by DIRK MULDER
If one thing was certain, the world looks different post pandemic and International Education is no exception.
The big two – China (The Tiger) and India (The Elephant) continue to dominate student flows. However recently released march data shows China, the bigger of the two pre pandemic is clearly slowing (down 27 per cent on same time 21) while India, the smaller of the two appears to be accelerating (up 29.6 per cent against March 2021).
China clearly has bigger issues: defence entanglement; the South China Sea; Pacific tensions; COVID origins. Defence Minister Richard Marles clearly has it right when he says the relationship is “complex”. It’s good to see the two sides at least talking this week.
In the meantime, India appears more friendly than ever.
“Australia and India are having best of their bilateral relationship.” Says Amit Malhotra, Regional Director (South Asia and Africa) for La Trobe University. He’s right, a new trade deal is in place and India is signalling that opening up to foreign universities is still in their plans. With increased interest in on-shore Australian education – what’s not to like about India?
In fact, according to Jamal Qureshi, Director Education (South Asia) at the Government of Western Australia India and Gulf office “As of March 13, 2022, over 25,000 Indian students had arrived in Australia since the government announced opening of borders to international students in November 2021.”
India looks good right? Abizer Merchant, Director India and Sri Lanka for Macquarie University tempers this somewhat believing the “spurt in applications for S1 2022 can be attributed to students who have been deferring their commencement from 2020-21 to avoid on-line study and that commencement data for 2022 should be compared to 2019 to get a more accurate view of market recovery.”
Semester 2 data will reveal all, however Merchant makes good a point – India is at 81.5 per cent of commencements against same time 2019 while China is at 50.3 per cent. In the meantime, investment in India will continue with CMM knowing of several universities significantly investing.
It is no secret that South Asian students and those from India place value in longer term migration opportunities. This isn’t in itself a bad thing, however when migration motivations overtake those of education it can become messy, quickly.
This is something Merchant points out, saying “concerns around the quality of applications and more specifically non genuine applicants, fraudulent documents leading to visa processing delays continues to dominate the conversation.”
“As a result, application processing times have grown substantially for most providers as there is a greater focus on implementing time consuming and resource intensive risk mitigation strategies prior to making a full offer to the applicant.”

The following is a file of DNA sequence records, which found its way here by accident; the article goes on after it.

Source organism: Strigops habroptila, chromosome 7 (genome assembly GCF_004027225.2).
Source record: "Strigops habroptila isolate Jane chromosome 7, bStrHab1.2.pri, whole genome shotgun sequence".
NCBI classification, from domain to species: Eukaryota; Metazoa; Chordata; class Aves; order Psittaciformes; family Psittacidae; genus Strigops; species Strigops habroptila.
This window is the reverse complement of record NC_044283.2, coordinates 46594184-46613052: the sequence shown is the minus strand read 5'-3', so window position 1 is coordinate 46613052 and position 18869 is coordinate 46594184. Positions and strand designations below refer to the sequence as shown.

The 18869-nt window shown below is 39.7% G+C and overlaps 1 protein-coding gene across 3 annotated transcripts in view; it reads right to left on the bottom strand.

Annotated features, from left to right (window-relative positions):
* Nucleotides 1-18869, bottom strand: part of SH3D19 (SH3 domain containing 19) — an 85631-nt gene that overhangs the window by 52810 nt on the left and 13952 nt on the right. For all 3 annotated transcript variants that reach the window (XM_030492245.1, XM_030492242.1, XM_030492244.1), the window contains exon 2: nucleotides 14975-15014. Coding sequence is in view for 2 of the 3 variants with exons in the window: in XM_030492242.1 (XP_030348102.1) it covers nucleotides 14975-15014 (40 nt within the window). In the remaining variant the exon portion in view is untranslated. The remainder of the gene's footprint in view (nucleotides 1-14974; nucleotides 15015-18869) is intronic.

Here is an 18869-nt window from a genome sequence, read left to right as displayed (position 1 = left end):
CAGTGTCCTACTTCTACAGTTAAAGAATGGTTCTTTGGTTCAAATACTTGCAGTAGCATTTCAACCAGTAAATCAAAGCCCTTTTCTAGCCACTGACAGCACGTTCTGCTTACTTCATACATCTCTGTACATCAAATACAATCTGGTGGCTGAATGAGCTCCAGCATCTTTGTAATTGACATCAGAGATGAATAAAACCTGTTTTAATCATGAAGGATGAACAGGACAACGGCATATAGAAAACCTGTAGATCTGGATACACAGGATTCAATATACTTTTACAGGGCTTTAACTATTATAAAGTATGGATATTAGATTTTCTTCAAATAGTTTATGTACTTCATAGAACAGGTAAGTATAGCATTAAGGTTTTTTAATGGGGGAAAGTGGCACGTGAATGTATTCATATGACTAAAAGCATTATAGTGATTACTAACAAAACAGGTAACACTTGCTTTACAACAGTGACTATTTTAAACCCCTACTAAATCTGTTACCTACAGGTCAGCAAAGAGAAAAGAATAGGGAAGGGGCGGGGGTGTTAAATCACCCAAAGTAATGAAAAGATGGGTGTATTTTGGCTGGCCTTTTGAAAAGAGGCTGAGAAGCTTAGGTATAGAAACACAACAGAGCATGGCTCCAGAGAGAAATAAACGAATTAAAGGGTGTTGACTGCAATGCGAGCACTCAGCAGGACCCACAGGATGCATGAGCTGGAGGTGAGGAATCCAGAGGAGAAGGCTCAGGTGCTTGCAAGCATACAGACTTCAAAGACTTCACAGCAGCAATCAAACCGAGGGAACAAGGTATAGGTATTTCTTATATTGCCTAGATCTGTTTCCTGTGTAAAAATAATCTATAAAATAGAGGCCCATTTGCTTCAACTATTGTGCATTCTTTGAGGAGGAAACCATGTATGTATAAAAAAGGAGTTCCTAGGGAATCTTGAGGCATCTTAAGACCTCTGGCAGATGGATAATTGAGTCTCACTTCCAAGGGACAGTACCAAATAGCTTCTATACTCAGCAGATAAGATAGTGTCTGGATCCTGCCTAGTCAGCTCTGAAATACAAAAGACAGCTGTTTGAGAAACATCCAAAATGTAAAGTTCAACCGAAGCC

Qureshi agrees, “There has been a significant spike in student numbers from South Asia for Australia, Canada, the UK, and the US since borders have reopened. Students have become increasingly interested in affordability, immigration opportunities, and career outcomes.”
Good points, which the new government will need to consider when reviewing the previous governments roll back of working hours for international students (CMM 15 February 2022) and skilled migration policy over coming months.
Too hard and it will stifle demand, becoming uncompetitive against alternate destinations. Too soft and we may unknowingly undermine the integrity of the visa programme. We know what this looks like and it isn’t pretty.
New (but somewhat old) Education Policy
Folks who know India are buoyed by recent announcements around the “New” National Education Policy 2020.
According to Merchant, it “supports greater engagement with international universities, however Indian providers will look for mutual benefit rather than simply articulating their students into Australian degrees. A framework around the setting up of foreign university campuses in India is being sought from the Indian Government.”
No doubt this will be the key feature of the policy Australian Universities will be looking for.
The new policy also has several reform proposals for the Indian system. Malhotra points out it “includes rationalisation of higher education regulators, funding for private sector research, structural change in school education and integration of vocational education.”
High-performing Indian universities will be encouraged to set up campuses in other countries and similarly selected universities from among the top 1000 in the world will be facilitated to associate with top Indian Institutes.
Still, the opportunity to set up shop in India draws most attention.
The time is now
With these reforms continuing and a positive relationship underpinning education between our two countries more and more Australian providers are looking to India, for good reason.
* there are limited concerns around COVID and most Indian students have taken Australian Government approved vaccines.
* a 700,000 plus Indian community in Australia will continue to be a major source of referral for prospective students into the future.
additional work rights and long term stay options will also see a greater spread of Indian students choosing to study outside Melbourne and Sydney.
* the recently signed interim FTA between India and Australia will create more interest in Australian products and services which includes a scholarship program and a task force looking at cross recognition of qualifications.
With China uncertain, there’s a lot to like about India – no other single country could look to fill China’s market gap alone but the Elephant is well and truly in the room.
Dirk Mulder advises education and business clients on trends in international education. He writes regularly for CMM